Graduate studies at Western
Australasian Journal of Philosophy 82 (1):93 – 111 (2004)
|Abstract||David Lewis's influential work on the epistemology and metaphysics of objective chance has convinced many philosophers of the central importance of the following two claims: First, it is a serious cost of reductionist positions about chance (such as that occupied by Lewis) that they are, apparently, forced to modify the Principal Principle--the central principle relating objective chance to rational subjective probability--in order to avoid contradiction. Second, it is a perhaps more serious cost of the rival non-reductionist position that, unlike reductionism, it can give no coherent explanation for why the Principal Principle should hold. I argue that both of these claims are fundamentally mistaken.|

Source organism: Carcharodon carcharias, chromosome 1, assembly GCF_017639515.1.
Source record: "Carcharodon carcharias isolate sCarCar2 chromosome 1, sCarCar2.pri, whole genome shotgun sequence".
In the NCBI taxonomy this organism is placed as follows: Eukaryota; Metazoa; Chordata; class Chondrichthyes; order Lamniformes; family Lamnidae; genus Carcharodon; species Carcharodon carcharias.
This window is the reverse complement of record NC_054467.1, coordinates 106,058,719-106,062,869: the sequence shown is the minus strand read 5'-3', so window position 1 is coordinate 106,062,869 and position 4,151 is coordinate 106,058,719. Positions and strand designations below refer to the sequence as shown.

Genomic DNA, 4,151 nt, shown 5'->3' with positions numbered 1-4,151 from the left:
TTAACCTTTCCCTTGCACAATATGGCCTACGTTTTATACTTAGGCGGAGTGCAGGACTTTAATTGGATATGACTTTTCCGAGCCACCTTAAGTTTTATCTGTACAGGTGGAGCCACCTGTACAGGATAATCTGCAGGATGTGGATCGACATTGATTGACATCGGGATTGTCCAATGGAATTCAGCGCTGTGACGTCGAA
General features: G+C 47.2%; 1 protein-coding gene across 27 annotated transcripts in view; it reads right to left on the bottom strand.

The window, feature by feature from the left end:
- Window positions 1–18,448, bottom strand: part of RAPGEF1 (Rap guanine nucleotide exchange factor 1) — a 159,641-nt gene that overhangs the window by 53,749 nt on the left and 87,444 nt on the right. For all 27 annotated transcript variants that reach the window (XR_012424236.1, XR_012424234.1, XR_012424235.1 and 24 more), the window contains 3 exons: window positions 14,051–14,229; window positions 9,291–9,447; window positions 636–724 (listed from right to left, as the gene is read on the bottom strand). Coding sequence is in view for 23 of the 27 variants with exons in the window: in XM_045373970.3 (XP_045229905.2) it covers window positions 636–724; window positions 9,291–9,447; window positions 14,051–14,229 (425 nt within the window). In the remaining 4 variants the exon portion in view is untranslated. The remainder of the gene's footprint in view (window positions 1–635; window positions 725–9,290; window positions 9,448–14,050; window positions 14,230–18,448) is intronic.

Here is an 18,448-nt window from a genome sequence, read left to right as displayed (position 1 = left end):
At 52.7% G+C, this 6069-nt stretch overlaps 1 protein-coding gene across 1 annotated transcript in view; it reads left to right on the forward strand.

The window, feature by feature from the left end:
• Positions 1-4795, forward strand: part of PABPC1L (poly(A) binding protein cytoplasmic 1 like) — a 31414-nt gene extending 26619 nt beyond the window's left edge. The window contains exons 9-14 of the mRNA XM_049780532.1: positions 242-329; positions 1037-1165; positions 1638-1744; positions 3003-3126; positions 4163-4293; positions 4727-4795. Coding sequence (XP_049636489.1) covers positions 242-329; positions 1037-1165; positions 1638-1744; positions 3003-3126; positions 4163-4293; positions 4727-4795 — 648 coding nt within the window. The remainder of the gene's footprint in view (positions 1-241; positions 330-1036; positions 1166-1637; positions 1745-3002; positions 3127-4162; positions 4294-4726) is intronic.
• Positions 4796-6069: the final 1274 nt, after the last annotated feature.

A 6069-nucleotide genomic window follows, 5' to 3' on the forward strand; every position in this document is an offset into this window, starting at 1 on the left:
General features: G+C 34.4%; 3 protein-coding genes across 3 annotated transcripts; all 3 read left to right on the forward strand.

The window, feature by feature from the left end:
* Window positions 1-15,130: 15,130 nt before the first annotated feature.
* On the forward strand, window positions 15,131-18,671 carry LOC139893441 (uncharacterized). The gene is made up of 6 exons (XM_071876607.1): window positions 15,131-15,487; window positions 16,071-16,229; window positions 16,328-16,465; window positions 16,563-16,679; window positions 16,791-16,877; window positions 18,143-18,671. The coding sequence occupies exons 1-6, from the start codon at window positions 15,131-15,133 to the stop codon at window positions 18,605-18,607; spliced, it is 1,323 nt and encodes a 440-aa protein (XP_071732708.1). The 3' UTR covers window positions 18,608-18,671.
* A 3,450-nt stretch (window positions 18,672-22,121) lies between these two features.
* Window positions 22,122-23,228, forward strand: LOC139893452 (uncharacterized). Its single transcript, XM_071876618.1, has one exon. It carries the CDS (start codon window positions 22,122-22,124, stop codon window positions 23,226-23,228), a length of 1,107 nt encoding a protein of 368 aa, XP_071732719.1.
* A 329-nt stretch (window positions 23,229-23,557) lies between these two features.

|Keywords||No keywords specified (fix it)|
|Categories||categorize this paper)|
|Through your library||Configure|
Similar books and articles
Milan M. Ćirković (2006). Is Quantum Suicide Painless? On an Apparent Violation of the Principal Principle. Foundations of Science 11 (3):287-296.
Aidan Lyon (2010). Deterministic Probability: Neither Chance nor Credence. Synthese 182 (3):413-432.
Robert Black (1998). Chance, Credence, and the Principal Principle. British Journal for the Philosophy of Science 49 (3):371-385.
Christopher J. G. Meacham (2010). Two Mistakes Regarding the Principal Principle. British Journal for the Philosophy of Science 61 (2):407-431.
Frank Arntzenius & Ned Hall (2003). On What We Know About Chance. British Journal for the Philosophy of Science 54 (2):171-179.
Gabriella Pigozzi, On the Notion of Admissibility in Chance-Credence Principles: A Comment on Vranas.
Ned Hall (2004). Two Mistakes About Credence and Chance. Australasian Journal of Philosophy 82 (1):93 – 111.
Added to index2009-01-28
Total downloads68 ( #15,782 of 734,603 )
Recent downloads (6 months)4 ( #20,424 of 734,603 )
How can I increase my downloads?